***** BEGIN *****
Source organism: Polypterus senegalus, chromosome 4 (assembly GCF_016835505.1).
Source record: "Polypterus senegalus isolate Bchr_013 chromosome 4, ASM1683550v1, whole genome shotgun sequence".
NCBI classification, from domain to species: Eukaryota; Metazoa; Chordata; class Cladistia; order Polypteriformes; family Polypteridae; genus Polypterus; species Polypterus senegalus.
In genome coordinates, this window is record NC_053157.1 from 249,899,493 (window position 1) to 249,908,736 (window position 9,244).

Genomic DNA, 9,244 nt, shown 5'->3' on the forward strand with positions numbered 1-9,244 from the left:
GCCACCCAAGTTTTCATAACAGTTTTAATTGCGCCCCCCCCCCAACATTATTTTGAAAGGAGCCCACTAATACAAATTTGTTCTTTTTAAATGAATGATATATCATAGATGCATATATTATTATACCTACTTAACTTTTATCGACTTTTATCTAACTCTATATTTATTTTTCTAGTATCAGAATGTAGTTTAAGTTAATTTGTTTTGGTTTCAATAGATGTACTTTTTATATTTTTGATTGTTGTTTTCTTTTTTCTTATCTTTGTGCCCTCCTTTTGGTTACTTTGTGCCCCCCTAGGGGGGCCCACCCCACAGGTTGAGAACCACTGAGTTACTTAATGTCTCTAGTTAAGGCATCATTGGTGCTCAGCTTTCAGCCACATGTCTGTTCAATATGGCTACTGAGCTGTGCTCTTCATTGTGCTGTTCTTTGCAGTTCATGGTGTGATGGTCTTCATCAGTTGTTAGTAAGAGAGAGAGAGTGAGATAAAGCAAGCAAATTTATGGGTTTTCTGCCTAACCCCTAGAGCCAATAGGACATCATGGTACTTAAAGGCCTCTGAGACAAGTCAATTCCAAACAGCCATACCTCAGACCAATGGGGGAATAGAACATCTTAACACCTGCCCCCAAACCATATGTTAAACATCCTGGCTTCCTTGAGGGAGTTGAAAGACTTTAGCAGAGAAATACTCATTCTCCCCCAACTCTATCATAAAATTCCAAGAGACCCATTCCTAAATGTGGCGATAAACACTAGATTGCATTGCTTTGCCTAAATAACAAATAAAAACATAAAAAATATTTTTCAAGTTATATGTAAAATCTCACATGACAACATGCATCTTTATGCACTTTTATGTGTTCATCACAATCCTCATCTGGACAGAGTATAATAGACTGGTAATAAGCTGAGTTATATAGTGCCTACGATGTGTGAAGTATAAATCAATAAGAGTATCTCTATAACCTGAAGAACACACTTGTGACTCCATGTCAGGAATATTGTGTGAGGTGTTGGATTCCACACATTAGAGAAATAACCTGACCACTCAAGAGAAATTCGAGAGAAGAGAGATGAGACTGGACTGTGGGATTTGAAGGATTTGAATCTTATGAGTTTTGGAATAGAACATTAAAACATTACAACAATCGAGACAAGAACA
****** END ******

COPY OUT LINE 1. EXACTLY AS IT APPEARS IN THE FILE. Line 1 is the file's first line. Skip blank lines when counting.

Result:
Source organism: Polypterus senegalus, chromosome 4 (assembly GCF_016835505.1).